In addition to screening for sinister pathology, I consider three aspects of the clinical interview as fundamental to my practice. This includes the individual’s perception of what they believe the cause of their problem is, what concerns they have about the ongoing problem and the future, and finally their expectations of physiotherapy, their injury and the future. These questions allow me to cover yellow flags in an indirect manner, whilst being able to understand the individual’s story.


Method and Process of Assessment

Thoroughly covering the domains of the biopsychosocial framework provides an opportunity to establish a more comprehensive clinical picture of the individual, as opposed to considering the pathology in isolation as the biomedical framework is more suited to.

My assessment is pragmatically based upon observing and testing how the individual moves in order to confirm my hypothetical thinking ascertained from the clinical history. Baseline scores either through use of measurement tools (i.e. sensorimotor two-point discrimination, goniometer, tape measure or functional testing) pertinent to established goals are important to give an objective measure of movement and tolerance. The pain scale, which I still use, is a popular assessment tool but can cause much frustration for patients as they are often unable to provide a definitive score because of the subjective nature of the scale. In addition, it is becoming more widely accepted that having no pain is not the goal (Lee, 2016).


In recent years the use of Photograph of Daily Activities (PHODA) has shown promise in providing an alternative means of measuring perceived harmfulness of activity  (Leeuw et al., 2007). It was originally developed to help people living with pain identify a hierarchy of activities that maybe avoided. Beginning with mild discomfort it would progress to activities that would be beyond the person’s current abilities (Kugler et al, 1999). The only issue here is the sheer volume of pictures (100 in total) and the lack of contextual specificity of the images.

During assessment I observe for specific behaviours such as breath holding, tensing, grimacing, movement behaviours to determine the habits that an individual has adopted, that are either associated with or related to movement. The observation of movement may lead to questions of a motivational interviewing nature such as, “That movement looks really difficult for you, what does it feel like when you perform the movement?” This may be followed by “What do you think might happen?” A challenging question for the individual may be “What would make you feel more comfortable about doing this movement?”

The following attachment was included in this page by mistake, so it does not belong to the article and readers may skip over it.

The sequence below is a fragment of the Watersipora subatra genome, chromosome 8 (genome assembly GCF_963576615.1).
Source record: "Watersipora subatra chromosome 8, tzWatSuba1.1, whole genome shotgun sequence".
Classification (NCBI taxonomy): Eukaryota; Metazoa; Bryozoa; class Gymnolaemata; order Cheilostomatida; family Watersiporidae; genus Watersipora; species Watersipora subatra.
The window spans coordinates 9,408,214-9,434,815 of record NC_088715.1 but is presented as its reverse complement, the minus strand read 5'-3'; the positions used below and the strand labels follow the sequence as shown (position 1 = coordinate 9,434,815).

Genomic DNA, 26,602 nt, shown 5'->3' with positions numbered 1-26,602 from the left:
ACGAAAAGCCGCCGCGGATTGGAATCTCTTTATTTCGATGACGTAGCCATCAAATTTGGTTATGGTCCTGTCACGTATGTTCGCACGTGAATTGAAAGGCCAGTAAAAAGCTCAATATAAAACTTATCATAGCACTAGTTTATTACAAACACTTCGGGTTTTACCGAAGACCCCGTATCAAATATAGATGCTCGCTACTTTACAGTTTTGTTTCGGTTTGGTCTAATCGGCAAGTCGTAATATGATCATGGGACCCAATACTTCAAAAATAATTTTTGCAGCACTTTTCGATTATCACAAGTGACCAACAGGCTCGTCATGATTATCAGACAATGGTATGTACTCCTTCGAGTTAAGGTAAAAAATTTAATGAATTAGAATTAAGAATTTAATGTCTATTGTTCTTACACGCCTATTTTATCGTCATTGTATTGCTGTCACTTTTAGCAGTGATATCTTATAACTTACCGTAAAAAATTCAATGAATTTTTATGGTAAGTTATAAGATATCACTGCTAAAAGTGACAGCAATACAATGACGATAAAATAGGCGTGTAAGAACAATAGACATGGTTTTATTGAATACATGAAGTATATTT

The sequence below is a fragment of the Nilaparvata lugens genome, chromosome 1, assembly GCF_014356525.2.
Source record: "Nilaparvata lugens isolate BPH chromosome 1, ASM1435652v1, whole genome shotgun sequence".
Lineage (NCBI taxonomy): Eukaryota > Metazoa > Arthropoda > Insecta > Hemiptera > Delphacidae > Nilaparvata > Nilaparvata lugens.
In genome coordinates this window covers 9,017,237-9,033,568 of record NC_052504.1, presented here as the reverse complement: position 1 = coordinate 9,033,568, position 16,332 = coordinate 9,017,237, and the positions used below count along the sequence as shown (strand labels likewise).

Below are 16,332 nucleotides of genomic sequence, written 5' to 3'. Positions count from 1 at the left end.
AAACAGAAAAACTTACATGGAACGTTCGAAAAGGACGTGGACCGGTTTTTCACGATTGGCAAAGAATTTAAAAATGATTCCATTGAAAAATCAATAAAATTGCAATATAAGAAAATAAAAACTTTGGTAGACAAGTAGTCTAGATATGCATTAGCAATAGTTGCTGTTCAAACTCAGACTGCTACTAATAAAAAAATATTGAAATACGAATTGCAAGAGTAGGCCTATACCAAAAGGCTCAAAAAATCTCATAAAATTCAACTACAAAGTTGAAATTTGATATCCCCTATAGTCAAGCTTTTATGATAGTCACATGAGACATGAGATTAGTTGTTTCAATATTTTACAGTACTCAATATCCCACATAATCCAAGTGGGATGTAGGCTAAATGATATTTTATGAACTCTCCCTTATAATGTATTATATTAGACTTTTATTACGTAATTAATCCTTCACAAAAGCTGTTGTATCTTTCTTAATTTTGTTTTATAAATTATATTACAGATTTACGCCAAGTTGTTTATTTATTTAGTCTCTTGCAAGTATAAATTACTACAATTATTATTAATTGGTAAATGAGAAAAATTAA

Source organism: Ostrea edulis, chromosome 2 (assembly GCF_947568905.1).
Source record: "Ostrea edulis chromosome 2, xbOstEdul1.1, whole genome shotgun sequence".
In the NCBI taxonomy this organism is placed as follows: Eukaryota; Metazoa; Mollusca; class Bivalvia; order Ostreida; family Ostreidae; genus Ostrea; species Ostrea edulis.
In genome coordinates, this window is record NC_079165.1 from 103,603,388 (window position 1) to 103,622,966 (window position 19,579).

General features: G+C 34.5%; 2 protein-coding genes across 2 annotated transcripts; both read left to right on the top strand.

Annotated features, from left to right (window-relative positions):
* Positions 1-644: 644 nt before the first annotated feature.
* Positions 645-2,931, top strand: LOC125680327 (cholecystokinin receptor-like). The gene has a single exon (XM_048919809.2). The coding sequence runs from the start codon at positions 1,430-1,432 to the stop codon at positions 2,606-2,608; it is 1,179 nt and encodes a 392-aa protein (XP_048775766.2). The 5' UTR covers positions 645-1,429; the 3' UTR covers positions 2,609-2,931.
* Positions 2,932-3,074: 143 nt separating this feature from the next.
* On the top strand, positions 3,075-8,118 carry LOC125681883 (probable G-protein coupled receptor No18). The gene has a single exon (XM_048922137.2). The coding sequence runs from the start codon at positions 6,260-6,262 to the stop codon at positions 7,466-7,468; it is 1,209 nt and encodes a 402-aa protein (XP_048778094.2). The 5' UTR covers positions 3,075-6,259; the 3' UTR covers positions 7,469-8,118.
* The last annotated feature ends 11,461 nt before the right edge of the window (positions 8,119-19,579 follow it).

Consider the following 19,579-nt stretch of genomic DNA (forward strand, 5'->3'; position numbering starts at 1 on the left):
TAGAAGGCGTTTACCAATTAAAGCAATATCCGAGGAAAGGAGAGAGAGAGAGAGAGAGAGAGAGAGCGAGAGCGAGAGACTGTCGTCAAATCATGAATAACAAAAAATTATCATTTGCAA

Finally, a screening questionnaire(s) aims to ascertain an overall picture of the perception of movement and also the level of disability experienced by the individual.  Common outcome measures would include the Pain Disability Index (Pollard, 1984; Tait, C.R. Pollard, C.A. Margolis, R.B. Duckro, P.N. Krause, 1987), the Orebro musculoskeletal pain questionnaire short form (Linton, Nicholas, & MacDonald, 2011). If specific factors such as catastrophizing or fear avoidance were identified during the history taking, I may consider outcome measures such as the Pain Catastrophizing Scale (Sullivan, Bishop, & Pivik, 1995) or Tampa Scale of Kinesophobia (Vlaeyen, Kole-Snijders, Boeren, & van Eek, 1995). (See Appendix 2 for Outcome measures).

Use of Assessment

The assessment helps to guide my course of treatment and identify barriers that may surface along the course of the individual’s rehabilitation plan. I adopt a continual assessment process, allowing an ongoing reflection of the overall progress of the rehabilitation program and assessment of when appropriate changes can be made. Moreover, it provides progressive objective markers to show the person living with pain their continual improvement in mobility, independence and internal locus of control. I note here that (previously stated) that zero pain is not the goal and that the focus is on movement improvement not pain elimination so to speak. I advocate a living well with pain approach and it is important to gain the trust and co-operation of the person living with pain to buy in to this approach.

Courtesy of Mike Stewart
Courtesy of Mike Stewart


The degree to which a patient believes that they are disabled by their pain is a powerful factor in the extent of their physiological impairment, and links have been demonstrated in cross-sectional studies between individuals who have long term pain and the presence of psychological tendencies such as catastrophizing, depression, anxiety disorders, hyper-vigilance, avoidance behaviours, and the belief that pain signifies harm (Walsh and Radcliffe 2002, Linton 2000, Linton and Boersma 2003). Thus, it is important to understand that a multidimensional problem such as pain requires a multidimensional approach. When members of an MDT have a shared knowledge and work ethic surrounding the BPS model, this facilitates an integrated approach that involves the patient throughout the pain management programme.


Thanks for having a read. As always your comments are welcome.




References part 1 & 2